Shot in an epic, cinematic style that showcases the guttural instincts and mannerisms within the track that is ‘Stopwatch’, Atmosphere become even more heavy-handed and hearted in a way that actually lends to the notion that the video may be the visual track to the song instead of the song being the soundtrack to the video. Both give emotion and credence on different levels and scopes.
Atmosphere has just released another new music video for “Stopwatch”, directed by Ryen McPherson and produced by activist art collective, INDECLINE, best known for their poignantly satirical murals and installations.
It’s a different place than it was two years ago when Atmosphere released their last record, Fishing Blues. Their seventh album, Mi Vida Local, reflects the ways in which the world–and their place in it–has changed. The idyllic domesticity of the past few records has morphed into anxiety over keeping loved ones safe during turbulent times. The easygoing collaboration between Ant and Slug has started to feel more like the life-or-death intimacy of two men trapped together on a lifeboat. At times, Mi Vida Local is a heavy album, (“I might be the last generation of grandparents,” goes a key line from “Virgo”), but it’s far from grim.
As the name implies, Mi Vida Local is intensely focused on the place it was created–the south side of Minneapolis–where Slug and Ant work tirelessly in their “beautiful basements”, refining their sound without interruption, save for a handful of Minneapolis friends that showed up to contribute. The album pairs complex subject matter with equally deep beats–ones that show a clear lineage back to the psychedelic funk landmarks from an earlier era where America was going through a post-utopian hangover, and prove that there won’t ever be a time where boom-bap beats don’t sound perfectly of the moment.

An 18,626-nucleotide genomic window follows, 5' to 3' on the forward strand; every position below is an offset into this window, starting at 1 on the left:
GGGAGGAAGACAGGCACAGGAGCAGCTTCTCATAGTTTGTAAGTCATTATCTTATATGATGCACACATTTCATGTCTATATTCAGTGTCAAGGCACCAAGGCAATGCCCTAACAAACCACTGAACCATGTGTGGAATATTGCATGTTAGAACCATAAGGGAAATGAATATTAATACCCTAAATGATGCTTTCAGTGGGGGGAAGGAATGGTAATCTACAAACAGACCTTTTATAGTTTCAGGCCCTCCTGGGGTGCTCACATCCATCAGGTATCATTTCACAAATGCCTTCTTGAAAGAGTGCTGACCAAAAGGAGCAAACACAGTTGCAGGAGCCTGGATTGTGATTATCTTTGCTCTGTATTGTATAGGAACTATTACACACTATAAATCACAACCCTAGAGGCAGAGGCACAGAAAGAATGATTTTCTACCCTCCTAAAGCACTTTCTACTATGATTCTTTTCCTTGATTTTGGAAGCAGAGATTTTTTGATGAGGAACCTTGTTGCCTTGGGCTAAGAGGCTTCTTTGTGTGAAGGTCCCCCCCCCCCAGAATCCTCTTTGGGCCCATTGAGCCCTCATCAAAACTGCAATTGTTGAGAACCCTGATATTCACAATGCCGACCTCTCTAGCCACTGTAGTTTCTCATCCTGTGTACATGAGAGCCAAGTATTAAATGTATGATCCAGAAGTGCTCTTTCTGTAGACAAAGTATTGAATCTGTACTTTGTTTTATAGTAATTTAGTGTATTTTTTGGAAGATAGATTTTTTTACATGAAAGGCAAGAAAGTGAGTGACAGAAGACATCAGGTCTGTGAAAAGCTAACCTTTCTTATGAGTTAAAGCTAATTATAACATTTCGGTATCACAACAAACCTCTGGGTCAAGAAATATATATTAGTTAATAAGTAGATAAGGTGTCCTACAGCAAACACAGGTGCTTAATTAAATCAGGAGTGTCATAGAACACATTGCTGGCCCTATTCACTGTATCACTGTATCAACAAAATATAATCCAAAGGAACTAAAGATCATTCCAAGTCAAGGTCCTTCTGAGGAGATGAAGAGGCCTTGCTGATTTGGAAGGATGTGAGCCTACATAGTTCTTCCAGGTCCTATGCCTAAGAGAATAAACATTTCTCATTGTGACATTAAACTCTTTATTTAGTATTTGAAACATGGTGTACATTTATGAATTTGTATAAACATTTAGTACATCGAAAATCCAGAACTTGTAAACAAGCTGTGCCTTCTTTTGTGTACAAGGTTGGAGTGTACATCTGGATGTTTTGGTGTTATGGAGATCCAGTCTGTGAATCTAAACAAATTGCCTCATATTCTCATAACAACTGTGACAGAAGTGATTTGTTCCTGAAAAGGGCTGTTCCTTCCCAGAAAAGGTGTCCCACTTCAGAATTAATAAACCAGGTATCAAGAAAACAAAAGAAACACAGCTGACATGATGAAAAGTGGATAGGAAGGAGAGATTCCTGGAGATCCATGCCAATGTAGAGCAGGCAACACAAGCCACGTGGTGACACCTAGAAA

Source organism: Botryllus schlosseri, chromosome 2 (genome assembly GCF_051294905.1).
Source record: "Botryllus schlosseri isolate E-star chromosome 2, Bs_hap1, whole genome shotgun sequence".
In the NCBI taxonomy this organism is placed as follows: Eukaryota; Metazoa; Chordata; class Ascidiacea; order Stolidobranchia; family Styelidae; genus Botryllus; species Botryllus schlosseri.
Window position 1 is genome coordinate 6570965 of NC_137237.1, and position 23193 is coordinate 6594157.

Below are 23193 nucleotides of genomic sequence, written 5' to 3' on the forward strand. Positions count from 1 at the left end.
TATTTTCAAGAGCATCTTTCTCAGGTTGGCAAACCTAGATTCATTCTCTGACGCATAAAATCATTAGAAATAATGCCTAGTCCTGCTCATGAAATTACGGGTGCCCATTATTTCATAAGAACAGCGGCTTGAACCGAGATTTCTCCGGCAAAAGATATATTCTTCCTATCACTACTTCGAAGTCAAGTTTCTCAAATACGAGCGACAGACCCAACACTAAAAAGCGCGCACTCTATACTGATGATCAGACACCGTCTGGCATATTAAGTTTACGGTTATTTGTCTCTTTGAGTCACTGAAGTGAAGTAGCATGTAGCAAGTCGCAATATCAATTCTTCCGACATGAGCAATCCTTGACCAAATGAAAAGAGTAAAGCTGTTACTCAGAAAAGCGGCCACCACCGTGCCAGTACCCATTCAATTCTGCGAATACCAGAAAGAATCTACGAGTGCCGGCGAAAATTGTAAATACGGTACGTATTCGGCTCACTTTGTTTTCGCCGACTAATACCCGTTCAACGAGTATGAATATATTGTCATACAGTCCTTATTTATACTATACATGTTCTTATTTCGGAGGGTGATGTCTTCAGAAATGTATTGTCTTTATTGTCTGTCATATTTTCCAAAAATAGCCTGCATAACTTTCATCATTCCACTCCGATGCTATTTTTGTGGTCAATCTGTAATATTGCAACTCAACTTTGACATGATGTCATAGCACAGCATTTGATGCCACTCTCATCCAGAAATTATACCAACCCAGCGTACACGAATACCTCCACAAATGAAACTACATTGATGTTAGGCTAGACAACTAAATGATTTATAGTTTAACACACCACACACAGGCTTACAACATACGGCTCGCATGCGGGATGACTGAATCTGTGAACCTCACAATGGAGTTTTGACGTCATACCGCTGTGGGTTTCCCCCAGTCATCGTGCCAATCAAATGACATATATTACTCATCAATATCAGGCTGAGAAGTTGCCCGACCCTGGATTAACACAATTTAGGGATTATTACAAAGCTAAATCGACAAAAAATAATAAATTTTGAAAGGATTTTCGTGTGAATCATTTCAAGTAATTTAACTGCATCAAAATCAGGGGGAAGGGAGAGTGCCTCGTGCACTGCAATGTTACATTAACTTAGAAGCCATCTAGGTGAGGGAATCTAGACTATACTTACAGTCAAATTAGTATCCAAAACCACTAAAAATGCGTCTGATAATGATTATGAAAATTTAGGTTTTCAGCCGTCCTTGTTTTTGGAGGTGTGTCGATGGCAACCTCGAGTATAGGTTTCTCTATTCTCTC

Mi Vida Local might be the best album Atmosphere’s ever made. It’s definitely the one they needed to make right now, and one listener’s need to hear just as urgently. If it’s sometimes an album about how the fight to find happiness never really ends–even after you get the house and the kids and the artistic freedom to make dad-rap records–it’s also about discovering that there’s happiness to be found just in fighting.
SOURCE: Official Bio